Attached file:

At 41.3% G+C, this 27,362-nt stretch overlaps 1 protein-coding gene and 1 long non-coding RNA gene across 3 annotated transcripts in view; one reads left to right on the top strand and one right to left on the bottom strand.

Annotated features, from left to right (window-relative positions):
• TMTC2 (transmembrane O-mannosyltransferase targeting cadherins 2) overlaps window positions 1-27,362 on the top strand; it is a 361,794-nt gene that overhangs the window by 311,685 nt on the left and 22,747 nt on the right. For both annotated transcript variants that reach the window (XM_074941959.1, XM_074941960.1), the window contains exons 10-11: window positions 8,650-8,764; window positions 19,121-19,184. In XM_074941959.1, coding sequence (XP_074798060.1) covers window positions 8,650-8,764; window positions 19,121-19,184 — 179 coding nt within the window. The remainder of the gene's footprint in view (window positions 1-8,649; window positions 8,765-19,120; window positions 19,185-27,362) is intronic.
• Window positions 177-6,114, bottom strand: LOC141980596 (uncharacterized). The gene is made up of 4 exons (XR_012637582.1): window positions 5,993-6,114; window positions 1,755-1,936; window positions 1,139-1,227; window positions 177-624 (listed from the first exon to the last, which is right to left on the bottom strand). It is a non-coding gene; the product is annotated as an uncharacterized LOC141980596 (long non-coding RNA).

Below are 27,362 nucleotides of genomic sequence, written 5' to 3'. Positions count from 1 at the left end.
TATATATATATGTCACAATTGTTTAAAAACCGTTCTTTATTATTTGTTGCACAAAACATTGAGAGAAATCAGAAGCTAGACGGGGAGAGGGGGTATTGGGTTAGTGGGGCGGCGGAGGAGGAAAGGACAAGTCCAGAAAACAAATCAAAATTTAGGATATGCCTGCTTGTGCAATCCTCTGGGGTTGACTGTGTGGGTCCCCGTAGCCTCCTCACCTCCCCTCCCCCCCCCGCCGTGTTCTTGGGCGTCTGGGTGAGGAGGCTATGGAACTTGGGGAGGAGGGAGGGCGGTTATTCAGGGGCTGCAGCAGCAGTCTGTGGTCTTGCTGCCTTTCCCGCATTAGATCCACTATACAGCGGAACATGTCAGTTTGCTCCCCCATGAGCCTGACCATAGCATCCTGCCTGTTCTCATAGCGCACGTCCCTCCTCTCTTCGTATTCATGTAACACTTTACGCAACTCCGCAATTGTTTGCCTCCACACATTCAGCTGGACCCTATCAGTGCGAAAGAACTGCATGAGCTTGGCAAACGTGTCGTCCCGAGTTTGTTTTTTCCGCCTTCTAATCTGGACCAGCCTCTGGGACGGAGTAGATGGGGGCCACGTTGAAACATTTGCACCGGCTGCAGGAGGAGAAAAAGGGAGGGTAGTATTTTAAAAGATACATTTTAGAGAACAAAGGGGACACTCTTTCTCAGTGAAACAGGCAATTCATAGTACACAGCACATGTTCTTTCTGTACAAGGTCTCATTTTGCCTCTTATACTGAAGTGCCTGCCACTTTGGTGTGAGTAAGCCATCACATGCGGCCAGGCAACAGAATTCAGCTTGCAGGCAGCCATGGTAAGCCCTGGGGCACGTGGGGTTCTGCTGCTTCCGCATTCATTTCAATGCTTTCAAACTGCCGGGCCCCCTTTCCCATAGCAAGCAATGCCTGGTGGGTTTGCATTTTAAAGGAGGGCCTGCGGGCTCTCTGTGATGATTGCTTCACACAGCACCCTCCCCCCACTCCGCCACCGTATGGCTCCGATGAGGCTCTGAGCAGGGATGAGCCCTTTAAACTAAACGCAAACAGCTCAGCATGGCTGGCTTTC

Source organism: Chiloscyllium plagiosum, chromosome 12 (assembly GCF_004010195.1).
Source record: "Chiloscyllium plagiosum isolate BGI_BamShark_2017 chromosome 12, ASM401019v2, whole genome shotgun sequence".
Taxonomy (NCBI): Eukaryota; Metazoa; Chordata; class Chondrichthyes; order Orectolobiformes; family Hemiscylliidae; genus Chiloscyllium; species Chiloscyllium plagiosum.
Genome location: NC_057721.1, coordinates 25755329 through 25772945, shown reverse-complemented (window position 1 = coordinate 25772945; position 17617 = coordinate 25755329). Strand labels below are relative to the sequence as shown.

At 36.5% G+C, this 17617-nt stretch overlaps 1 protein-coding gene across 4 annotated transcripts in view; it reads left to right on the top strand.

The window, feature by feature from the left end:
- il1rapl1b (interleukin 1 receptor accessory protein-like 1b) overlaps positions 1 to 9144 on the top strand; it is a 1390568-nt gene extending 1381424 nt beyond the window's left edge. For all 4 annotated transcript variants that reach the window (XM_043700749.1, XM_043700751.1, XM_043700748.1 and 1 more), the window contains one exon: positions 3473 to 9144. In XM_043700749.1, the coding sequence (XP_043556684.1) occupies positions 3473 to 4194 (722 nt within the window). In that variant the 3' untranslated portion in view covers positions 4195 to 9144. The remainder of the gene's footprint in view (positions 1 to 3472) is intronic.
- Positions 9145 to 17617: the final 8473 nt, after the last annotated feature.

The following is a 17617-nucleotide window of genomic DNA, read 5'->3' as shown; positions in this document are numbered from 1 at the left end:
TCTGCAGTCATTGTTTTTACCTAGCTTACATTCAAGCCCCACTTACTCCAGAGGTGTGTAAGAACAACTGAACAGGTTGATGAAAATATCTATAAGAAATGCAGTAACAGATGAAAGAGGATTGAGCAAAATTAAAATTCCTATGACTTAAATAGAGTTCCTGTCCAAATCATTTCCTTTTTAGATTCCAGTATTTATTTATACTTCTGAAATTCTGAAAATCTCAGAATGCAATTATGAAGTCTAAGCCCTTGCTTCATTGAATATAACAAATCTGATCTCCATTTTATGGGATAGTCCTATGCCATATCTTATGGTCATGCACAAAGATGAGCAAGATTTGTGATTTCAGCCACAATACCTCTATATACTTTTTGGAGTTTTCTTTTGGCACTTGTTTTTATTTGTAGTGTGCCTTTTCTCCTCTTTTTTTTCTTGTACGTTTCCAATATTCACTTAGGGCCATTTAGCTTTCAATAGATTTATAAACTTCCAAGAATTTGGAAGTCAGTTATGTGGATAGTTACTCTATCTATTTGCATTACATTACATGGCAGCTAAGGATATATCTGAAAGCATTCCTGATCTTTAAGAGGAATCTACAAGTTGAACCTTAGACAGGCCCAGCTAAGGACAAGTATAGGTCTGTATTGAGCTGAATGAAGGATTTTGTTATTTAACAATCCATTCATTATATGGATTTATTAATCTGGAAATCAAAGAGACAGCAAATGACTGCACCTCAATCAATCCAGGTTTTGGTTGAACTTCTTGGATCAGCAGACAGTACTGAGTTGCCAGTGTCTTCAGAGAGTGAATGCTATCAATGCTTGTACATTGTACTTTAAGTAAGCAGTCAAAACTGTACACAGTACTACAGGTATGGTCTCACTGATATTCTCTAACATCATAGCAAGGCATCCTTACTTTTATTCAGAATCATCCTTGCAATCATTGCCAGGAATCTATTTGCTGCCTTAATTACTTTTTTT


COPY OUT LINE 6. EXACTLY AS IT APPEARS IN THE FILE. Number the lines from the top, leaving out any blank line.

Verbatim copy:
TATATATATATGTCACAATTGTTTAAAAACCGTTCTTTATTATTTGTTGCACAAAACATTGAGAGAAATCAGAAGCTAGACGGGGAGAGGGGGTATTGGGTTAGTGGGGCGGCGGAGGAGGAAAGGACAAGTCCAGAAAACAAATCAAAATTTAGGATATGCCTGCTTGTGCAATCCTCTGGGGTTGACTGTGTGGGTCCCCGTAGCCTCCTCACCTCCCCTCCCCCCCCCGCCGTGTTCTTGGGCGTCTGGGTGAGGAGGCTATGGAACTTGGGGAGGAGGGAGGGCGGTTATTCAGGGGCTGCAGCAGCAGTCTGTGGTCTTGCTGCCTTTCCCGCATTAGATCCACTATACAGCGGAACATGTCAGTTTGCTCCCCCATGAGCCTGACCATAGCATCCTGCCTGTTCTCATAGCGCACGTCCCTCCTCTCTTCGTATTCATGTAACACTTTACGCAACTCCGCAATTGTTTGCCTCCACACATTCAGCTGGACCCTATCAGTGCGAAAGAACTGCATGAGCTTGGCAAACGTGTCGTCCCGAGTTTGTTTTTTCCGCCTTCTAATCTGGACCAGCCTCTGGGACGGAGTAGATGGGGGCCACGTTGAAACATTTGCACCGGCTGCAGGAGGAGAAAAAGGGAGGGTAGTATTTTAAAAGATACATTTTAGAGAACAAAGGGGACACTCTTTCTCAGTGAAACAGGCAATTCATAGTACACAGCACATGTTCTTTCTGTACAAGGTCTCATTTTGCCTCTTATACTGAAGTGCCTGCCACTTTGGTGTGAGTAAGCCATCACATGCGGCCAGGCAACAGAATTCAGCTTGCAGGCAGCCATGGTAAGCCCTGGGGCACGTGGGGTTCTGCTGCTTCCGCATTCATTTCAATGCTTTCAAACTGCCGGGCCCCCTTTCCCATAGCAAGCAATGCCTGGTGGGTTTGCATTTTAAAGGAGGGCCTGCGGGCTCTCTGTGATGATTGCTTCACACAGCACCCTCCCCCCACTCCGCCACCGTATGGCTCCGATGAGGCTCTGAGCAGGGATGAGCCCTTTAAACTAAACGCAAACAGCTCAGCATGGCTGGCTTTC